Plenty of Trendy Potatoes, but Burbank a Foodservice Stalwart

Published online: Jul 20, 2017 Articles Rand Green
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The Wada Farms Marketing Group, based in Idaho Falls, Idaho, offers an assortment of products for foodservice clients, including russet potatoes, colored potatoes, chipper potatoes, mini potatoes, fingerlings, sweet potatoes and onions.

But the basic Russet Burbank potato continues to be the mainstay, says Kevin Stanger, president of the 73-year-old family-owned company.

Some of the products Wada Farms provides to foodservice buyers are relatively new offerings, and there is a growing demand for them, Stanger says. Many of those customers “want something trendy,” he adds, citing purple potatoes as an example. “But your basic potato is still your Idaho Russet Burbank.”

Russet Burbank is still the preferred variety for most foodservice operators for such basic applications as baked potatoes and mashed potatoes, because they are “high in solids,” says Stanger. “That is why Idaho has commanded such a premier name.”

A high-end restaurant might be willing to pay, say, $50 per box plus freight for a box of fingerlings, Stanger says. But many eateries, which are focused on value, “just want to throw on a small baked potato” alongside a steak. “That is a good value item for them, compared to throwing on four fingerlings.”

Although “obviously our russet potatoes are our mainstay,” Stanger says, “our chipper line is continuing to grow” for foodservice.”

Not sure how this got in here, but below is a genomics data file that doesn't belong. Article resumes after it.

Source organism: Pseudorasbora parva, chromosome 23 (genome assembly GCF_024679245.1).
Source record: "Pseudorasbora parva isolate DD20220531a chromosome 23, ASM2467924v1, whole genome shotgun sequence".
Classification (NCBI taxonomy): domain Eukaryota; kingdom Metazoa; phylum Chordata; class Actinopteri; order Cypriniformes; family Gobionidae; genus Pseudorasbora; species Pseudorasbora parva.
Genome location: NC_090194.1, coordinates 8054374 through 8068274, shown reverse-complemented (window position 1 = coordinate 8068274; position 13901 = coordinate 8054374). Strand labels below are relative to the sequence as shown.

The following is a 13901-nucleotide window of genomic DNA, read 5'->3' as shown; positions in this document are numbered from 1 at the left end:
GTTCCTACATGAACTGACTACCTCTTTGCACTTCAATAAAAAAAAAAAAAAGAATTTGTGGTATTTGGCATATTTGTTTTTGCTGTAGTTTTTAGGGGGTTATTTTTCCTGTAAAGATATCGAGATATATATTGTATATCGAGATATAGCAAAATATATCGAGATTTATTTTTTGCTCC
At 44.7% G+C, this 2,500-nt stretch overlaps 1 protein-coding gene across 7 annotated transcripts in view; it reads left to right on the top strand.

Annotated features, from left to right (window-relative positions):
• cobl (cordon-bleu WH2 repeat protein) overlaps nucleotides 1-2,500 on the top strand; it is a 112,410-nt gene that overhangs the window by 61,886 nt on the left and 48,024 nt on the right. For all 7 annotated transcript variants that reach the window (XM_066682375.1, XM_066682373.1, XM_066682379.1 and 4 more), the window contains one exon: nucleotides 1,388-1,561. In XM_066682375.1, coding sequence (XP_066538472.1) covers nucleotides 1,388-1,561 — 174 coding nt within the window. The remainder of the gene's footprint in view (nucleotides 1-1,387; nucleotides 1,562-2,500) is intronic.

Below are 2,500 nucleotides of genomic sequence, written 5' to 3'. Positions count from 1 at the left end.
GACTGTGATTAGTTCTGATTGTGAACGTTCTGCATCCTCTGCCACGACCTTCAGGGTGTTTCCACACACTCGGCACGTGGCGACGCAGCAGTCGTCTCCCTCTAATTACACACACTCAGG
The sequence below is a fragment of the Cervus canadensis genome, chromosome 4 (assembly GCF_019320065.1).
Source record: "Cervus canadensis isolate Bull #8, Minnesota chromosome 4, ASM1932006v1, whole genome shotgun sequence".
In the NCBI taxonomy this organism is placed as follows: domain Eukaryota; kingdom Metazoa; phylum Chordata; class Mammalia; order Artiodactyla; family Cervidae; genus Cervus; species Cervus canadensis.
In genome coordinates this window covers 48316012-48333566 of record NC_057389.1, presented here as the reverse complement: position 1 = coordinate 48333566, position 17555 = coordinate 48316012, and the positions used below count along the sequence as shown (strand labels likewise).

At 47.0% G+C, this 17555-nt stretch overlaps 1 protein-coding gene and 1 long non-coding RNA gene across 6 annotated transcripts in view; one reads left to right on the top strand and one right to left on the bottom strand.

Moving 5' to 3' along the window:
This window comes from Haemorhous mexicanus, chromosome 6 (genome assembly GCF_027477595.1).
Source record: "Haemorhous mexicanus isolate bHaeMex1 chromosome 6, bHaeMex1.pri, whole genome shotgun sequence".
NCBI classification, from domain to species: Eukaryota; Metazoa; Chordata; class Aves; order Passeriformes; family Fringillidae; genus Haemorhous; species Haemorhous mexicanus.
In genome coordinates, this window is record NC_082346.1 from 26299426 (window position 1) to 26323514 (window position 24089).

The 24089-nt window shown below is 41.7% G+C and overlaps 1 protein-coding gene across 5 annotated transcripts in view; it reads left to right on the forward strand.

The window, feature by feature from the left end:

Currently, the company is out of the products, but it will have them again in late August, with availability through most of the coming season, Stanger says.

Wada Farms offers organic products as well. The organic category “isn’t big in foodservice, but it is starting to inch its way into the mainstream.” There are “a few places that want to show organics on their menus … but at least from what we have seen … it just isn’t quite as big a presence [in foodservice] as it seems to be in retail.”

The most popular pack size for foodservice russet potatoes is the 50-pound box, Stanger says. Specialty varieties such as fingerlings or mini-potatoes are also available in smaller containers.

Value-added products, which are a major part of Wada Farms’ retail business, are also available for foodservice but are not in great demand in that sector. “We triple wash and do some foil-wrapped potatoes,” for example, Stanger says. “We offer it, where maybe [foodservice distributors] could sell some convenience stores… or some schools or some specialty niches, so those are available.”

Most foodservice customers seem to “always want the basics,” meaning quality and price, Stanger says. For fresh cut products such as fries or hash browns, “they always want No. 2 potatoes,” for example.

However, Wada Farms is seeing increased interest in chipper potatoes “for fresh cut fries and fresh-cut potato chips, which is kind of a new thing,” he says. “That is why we have expanded that program.”

Similarly, growth continues in the foodservice sector for colored potatoes and other specialty potato categories.

 

Source: The Produce News